Cycloparaphenylenes as Templates for the Growth of Homogenous Armchair Carbon Nanotubes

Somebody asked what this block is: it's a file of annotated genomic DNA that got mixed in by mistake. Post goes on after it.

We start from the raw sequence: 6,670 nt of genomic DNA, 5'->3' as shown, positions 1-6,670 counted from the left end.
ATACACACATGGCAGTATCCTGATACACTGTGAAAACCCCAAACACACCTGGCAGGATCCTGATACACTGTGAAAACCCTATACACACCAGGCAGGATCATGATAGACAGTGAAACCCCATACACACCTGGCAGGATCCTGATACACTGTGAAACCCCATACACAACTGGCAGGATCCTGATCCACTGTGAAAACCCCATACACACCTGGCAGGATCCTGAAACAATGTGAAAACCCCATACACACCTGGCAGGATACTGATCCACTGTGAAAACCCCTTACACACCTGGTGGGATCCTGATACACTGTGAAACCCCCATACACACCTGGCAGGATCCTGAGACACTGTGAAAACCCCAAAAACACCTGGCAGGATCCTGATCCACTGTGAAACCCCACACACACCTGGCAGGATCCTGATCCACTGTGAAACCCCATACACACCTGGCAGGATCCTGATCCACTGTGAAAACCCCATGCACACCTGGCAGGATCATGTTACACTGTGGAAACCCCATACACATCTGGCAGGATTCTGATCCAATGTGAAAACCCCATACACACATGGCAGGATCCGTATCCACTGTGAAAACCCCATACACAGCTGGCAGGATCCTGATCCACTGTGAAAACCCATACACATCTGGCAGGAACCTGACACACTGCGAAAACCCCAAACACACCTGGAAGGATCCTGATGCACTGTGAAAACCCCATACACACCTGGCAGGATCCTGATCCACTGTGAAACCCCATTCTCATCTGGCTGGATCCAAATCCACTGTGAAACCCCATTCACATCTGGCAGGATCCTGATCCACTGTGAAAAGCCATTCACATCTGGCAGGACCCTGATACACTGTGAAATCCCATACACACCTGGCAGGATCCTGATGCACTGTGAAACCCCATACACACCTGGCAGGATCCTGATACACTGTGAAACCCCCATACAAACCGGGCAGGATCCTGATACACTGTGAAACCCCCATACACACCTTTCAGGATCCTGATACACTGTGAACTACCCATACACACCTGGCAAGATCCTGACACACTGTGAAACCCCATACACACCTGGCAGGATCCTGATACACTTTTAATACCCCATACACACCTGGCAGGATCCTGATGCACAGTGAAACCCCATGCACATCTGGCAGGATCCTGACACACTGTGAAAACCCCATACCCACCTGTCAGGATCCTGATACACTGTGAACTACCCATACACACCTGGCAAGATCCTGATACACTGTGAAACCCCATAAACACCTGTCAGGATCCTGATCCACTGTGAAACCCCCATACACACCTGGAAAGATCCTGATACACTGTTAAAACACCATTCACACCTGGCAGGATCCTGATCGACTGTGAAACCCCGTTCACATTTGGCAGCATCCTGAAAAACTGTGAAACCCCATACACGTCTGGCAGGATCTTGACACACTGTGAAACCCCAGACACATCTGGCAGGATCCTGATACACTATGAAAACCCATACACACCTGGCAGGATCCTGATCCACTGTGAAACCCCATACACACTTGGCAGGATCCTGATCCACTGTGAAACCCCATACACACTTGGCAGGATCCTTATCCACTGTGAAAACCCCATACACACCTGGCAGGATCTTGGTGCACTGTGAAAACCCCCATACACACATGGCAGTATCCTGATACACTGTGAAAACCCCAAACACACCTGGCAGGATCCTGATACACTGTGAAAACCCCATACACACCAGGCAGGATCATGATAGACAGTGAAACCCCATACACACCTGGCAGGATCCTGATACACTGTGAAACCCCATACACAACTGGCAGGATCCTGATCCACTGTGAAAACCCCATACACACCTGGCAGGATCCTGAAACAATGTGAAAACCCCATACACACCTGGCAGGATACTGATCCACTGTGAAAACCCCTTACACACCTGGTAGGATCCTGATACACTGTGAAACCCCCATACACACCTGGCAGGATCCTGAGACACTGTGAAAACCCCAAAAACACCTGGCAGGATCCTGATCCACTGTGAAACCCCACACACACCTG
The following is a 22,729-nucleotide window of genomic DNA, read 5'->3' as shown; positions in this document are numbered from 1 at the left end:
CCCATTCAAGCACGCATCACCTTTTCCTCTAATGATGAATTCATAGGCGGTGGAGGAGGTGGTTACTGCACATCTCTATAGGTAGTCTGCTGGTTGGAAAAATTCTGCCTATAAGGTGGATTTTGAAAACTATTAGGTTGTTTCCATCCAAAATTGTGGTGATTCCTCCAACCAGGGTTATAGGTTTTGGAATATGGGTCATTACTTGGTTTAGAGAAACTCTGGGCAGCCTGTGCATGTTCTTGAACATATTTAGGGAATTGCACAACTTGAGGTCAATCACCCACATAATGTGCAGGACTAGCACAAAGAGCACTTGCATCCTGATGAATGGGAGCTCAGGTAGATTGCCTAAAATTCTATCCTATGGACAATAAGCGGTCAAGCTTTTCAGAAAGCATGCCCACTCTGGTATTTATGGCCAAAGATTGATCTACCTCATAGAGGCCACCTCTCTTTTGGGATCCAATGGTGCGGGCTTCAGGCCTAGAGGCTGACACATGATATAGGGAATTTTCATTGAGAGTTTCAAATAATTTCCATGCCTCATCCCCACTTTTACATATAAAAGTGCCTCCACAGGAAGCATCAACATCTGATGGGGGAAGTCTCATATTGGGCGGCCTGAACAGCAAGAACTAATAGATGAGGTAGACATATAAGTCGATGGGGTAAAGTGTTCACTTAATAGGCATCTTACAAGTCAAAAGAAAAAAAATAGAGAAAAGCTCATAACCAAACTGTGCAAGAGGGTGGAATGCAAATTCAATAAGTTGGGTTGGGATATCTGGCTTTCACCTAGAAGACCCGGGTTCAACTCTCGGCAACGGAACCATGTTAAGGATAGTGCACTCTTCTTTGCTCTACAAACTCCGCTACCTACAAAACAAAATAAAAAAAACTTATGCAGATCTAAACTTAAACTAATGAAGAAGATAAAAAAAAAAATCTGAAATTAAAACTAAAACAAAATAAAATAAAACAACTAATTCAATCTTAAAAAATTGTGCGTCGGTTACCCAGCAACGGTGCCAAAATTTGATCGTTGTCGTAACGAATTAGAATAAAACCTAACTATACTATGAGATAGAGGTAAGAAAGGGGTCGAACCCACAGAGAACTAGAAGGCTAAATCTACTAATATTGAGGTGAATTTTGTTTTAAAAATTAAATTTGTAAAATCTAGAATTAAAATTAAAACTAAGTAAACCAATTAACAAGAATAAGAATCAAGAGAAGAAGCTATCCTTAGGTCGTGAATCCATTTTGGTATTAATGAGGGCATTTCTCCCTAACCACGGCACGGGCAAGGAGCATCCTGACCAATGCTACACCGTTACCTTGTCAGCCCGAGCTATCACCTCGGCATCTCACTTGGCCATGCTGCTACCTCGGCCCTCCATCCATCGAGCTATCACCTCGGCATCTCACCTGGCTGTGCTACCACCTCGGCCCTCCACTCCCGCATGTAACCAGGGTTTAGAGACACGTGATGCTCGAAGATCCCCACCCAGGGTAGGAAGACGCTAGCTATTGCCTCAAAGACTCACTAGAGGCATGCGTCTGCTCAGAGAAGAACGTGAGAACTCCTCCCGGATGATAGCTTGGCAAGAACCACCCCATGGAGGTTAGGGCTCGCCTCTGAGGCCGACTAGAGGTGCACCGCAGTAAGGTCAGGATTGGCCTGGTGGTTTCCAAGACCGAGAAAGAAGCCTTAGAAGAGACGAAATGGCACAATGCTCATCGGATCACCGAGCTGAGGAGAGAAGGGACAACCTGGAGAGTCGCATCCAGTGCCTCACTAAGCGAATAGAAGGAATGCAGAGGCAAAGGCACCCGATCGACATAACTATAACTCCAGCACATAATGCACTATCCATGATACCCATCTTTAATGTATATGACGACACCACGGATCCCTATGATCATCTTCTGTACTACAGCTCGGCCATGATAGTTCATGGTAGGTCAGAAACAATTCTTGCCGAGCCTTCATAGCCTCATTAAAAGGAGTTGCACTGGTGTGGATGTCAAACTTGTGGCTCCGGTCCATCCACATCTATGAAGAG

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Carbon nanotubes (CNTs) are among the most promising materials for next generation technology, displaying amazing physical and electronic properties. Unfortunately, the electronic properties of CNTs are highly dependent upon their molecular structure and diameter. This correlation between structure and property is exciting in that nanotubes are inherently tuneable; however, the lack of a scalable purification method and insufficient control over structure during synthesis is currently hampering industrial application. As a potential solution to this longstanding problem, [n]Cycloparaphenylenes ([n]CPPs), the smallest horizontal segment of an armchair CNT, hold great promise as seeds for the growth of homogenous batches of CNTs. First synthesized in 2009 by Jasti, the CPPs were themselves a great scientific achievement. In addition to their own interesting properties, it was put forth by the community that they might be viable seeds for the templated growth of homogenous armchair CNTs. However, we have concluded that in order to prove efficient in this context they must be pi-extended through traditional synthesis before use in growth. This work documents my research towards the utilization of these interesting molecules for that goal. This work begins in Chapter I with a discussion of growing a small molecule template into batches of homogenous CNTs, along with a review of the current state of the field. This segues into my research on the CPPs as potential templates, beginning with my development of a novel, divergent route to numerous CPPs in Chapter II. The highlights of this chapter are the synthesis of CPP, the smallest CPP synthesized at the time, and the larger quantities of CPPs this route affords, allowing research on these interesting molecules. Chapter III outlines the extension of this synthetic strategy towards aryl-substituted CPPs towards making pi-extended templates through a Scholl reaction. This work is continued in Chapter IV, an in-depth study of the Scholl reaction on these unique molecules. The work concludes in Chapter V with the beginnings of an experimental study of the Diels-Alder growth strategy on CPPs with curved pi-extended model fragments embedded in the CPP backbone. This dissertation contains previously published and unpublished coauthored work.